Lager Fermentation Schedule

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Lager Fermentation Schedule

Postby Reid on Fri Feb 24, 2017 1:12 pm

I am currently fermenting a Bohemian Pils and I would like some feedback on my fermentation temperature schedule. I based my schedule of the "fast lager" schedule found on Brulosophy (comments/thoughts on the website & their methods can be handled separately) Details are listed below. Please let me know if I need to add information.

Beer: Bohemian Pils
Yeast: White Labs WLP800 Pilsner Lager
SG: 1.054
Est. FG: 1.014
Equipment: SSBT 7 gal. Brewmaster Bucket; STC1000+ Temp Controller in Chest Freezer with reptile blanket heater; Tilt Hydrometer.

Current Temp. Schedule
7 days at 51*
5 days ramping to 65*
5 days at 65*
4 days ramping to 33*
~1 day at 33* then kegging

I am at ~ day 5 of my schedule. My current gravity, based on Tilt Hydrometer is 1.025. I am beyond 50% attenuated with two more days at 51* before I begin my ramp to 65*. The ramp to 65* is to allow the yeast to become more active, finish fermentation, and to "clean up" before cold crashing.

My concern, and where I would appreciate discussion, is that I will over attenuate. Based on the slope of my fermentation curve I should hit my target FG of 1.015 sometime tomorrow. If I ramp to 65* over five days, and then hold at 65* for 5 days I fear that my beer will be overly dry. This is my first time using my chest freezer and STC1000+ set up so it may be worth riding this out to see what my base line is.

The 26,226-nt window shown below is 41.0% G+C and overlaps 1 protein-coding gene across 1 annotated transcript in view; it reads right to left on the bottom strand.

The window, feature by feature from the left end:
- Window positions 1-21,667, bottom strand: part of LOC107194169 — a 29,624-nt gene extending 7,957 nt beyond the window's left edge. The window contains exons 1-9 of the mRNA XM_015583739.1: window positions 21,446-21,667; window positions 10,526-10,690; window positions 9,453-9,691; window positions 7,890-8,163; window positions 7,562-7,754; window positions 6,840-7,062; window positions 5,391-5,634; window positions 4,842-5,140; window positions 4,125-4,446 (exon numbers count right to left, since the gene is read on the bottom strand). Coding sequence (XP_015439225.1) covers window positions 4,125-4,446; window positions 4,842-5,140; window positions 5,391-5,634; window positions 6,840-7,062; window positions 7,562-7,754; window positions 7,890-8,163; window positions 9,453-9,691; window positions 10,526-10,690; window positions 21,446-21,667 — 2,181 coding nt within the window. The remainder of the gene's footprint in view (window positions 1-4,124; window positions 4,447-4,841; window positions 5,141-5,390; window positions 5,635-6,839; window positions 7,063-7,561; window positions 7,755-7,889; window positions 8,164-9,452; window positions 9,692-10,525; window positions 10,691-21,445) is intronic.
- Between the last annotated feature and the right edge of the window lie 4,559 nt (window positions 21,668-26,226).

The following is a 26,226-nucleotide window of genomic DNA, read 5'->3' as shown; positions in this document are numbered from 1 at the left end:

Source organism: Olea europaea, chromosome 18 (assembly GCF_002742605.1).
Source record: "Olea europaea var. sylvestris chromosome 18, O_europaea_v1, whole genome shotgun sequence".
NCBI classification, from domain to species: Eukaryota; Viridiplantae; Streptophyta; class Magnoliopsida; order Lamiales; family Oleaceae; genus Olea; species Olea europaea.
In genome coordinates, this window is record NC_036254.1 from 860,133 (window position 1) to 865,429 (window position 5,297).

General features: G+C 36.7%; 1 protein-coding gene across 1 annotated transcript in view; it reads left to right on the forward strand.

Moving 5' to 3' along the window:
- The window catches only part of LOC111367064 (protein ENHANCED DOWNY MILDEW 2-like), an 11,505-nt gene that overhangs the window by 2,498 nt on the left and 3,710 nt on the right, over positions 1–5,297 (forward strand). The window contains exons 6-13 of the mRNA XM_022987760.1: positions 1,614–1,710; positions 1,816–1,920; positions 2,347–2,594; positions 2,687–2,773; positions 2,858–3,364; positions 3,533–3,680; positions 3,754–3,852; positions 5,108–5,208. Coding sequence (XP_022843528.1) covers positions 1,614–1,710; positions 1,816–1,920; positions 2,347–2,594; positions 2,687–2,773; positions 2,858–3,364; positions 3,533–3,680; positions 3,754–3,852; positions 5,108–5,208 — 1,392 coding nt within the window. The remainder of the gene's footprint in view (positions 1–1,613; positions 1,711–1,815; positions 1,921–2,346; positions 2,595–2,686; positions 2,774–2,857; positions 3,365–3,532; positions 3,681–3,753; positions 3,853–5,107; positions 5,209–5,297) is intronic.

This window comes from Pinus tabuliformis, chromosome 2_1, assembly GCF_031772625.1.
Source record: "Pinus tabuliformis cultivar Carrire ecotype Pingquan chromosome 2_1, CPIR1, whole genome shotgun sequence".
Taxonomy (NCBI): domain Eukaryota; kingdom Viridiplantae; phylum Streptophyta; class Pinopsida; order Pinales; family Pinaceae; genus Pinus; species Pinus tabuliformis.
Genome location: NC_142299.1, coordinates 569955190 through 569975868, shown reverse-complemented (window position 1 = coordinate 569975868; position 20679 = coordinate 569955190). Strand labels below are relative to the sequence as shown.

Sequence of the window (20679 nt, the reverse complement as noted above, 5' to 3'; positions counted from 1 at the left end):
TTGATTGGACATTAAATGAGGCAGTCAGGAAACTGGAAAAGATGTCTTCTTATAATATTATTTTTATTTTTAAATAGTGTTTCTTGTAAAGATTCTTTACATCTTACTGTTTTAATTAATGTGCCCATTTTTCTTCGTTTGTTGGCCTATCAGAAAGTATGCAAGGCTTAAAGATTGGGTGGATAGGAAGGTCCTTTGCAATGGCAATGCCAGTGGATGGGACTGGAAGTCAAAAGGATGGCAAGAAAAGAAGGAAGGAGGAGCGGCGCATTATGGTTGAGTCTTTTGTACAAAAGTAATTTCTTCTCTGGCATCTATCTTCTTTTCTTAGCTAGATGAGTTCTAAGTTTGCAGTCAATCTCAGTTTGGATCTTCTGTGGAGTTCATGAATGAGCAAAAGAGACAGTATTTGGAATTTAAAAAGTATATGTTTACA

Any thoughts?
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Re: Lager Fermentation Schedule

Postby bwarbiany on Fri Feb 24, 2017 1:18 pm

Generally you don't need to worry about over-attenuation in that sense. Your yeast will do what they do and stop when they're done. They won't keep eating sugars beyond their "limit" just due to temperature. And frankly, if temp was an issue, it would be warming it up that would make it worse, not holding at 51. Yeast are more active at higher temp.

The temp rise is to keep them going, help them clean up in general, and specifically to help them clean up diacetyl.

Where you're at right now, I'd actually start allowing it to rise now. You're past "off flavor" territory. And I might take it all the way up to 70 for 1-2 days, rather than 65 for 5 days, because I don't think it requires 5 days to clean up diacetyl.

I'd also let it sit 1-2 weeks minimum at 33 degrees before kegging. You want it as clear as possible before it goes into the keg.
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Re: Lager Fermentation Schedule